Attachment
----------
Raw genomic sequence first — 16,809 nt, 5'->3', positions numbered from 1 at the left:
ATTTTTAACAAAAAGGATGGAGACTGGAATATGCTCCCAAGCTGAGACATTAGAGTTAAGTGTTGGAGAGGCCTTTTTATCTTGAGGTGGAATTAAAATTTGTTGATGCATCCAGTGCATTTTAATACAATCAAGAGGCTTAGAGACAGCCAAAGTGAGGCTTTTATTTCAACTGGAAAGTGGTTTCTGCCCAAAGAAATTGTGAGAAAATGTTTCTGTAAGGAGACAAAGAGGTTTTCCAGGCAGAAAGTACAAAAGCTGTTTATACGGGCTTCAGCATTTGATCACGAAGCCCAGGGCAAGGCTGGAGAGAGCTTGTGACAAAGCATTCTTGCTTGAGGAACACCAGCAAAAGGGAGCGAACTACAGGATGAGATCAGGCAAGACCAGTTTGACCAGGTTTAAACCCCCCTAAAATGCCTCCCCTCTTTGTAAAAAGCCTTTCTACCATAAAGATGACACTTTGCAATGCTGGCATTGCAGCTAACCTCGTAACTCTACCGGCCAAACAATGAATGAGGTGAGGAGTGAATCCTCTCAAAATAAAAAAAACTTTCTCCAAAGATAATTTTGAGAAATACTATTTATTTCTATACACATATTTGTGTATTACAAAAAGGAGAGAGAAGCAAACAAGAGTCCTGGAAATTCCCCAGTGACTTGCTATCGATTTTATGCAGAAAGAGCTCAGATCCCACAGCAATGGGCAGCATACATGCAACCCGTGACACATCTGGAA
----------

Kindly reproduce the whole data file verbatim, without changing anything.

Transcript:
Raw genomic sequence first — 16,809 nt, 5'->3', positions numbered from 1 at the left:
ATTTTTAACAAAAAGGATGGAGACTGGAATATGCTCCCAAGCTGAGACATTAGAGTTAAGTGTTGGAGAGGCCTTTTTATCTTGAGGTGGAATTAAAATTTGTTGATGCATCCAGTGCATTTTAATACAATCAAGAGGCTTAGAGACAGCCAAAGTGAGGCTTTTATTTCAACTGGAAAGTGGTTTCTGCCCAAAGAAATTGTGAGAAAATGTTTCTGTAAGGAGACAAAGAGGTTTTCCAGGCAGAAAGTACAAAAGCTGTTTATACGGGCTTCAGCATTTGATCACGAAGCCCAGGGCAAGGCTGGAGAGAGCTTGTGACAAAGCATTCTTGCTTGAGGAACACCAGCAAAAGGGAGCGAACTACAGGATGAGATCAGGCAAGACCAGTTTGACCAGGTTTAAACCCCCCTAAAATGCCTCCCCTCTTTGTAAAAAGCCTTTCTACCATAAAGATGACACTTTGCAATGCTGGCATTGCAGCTAACCTCGTAACTCTACCGGCCAAACAATGAATGAGGTGAGGAGTGAATCCTCTCAAAATAAAAAAAACTTTCTCCAAAGATAATTTTGAGAAATACTATTTATTTCTATACACATATTTGTGTATTACAAAAAGGAGAGAGAAGCAAACAAGAGTCCTGGAAATTCCCCAGTGACTTGCTATCGATTTTATGCAGAAAGAGCTCAGATCCCACAGCAATGGGCAGCATACATGCAACCCGTGACACATCTGGAA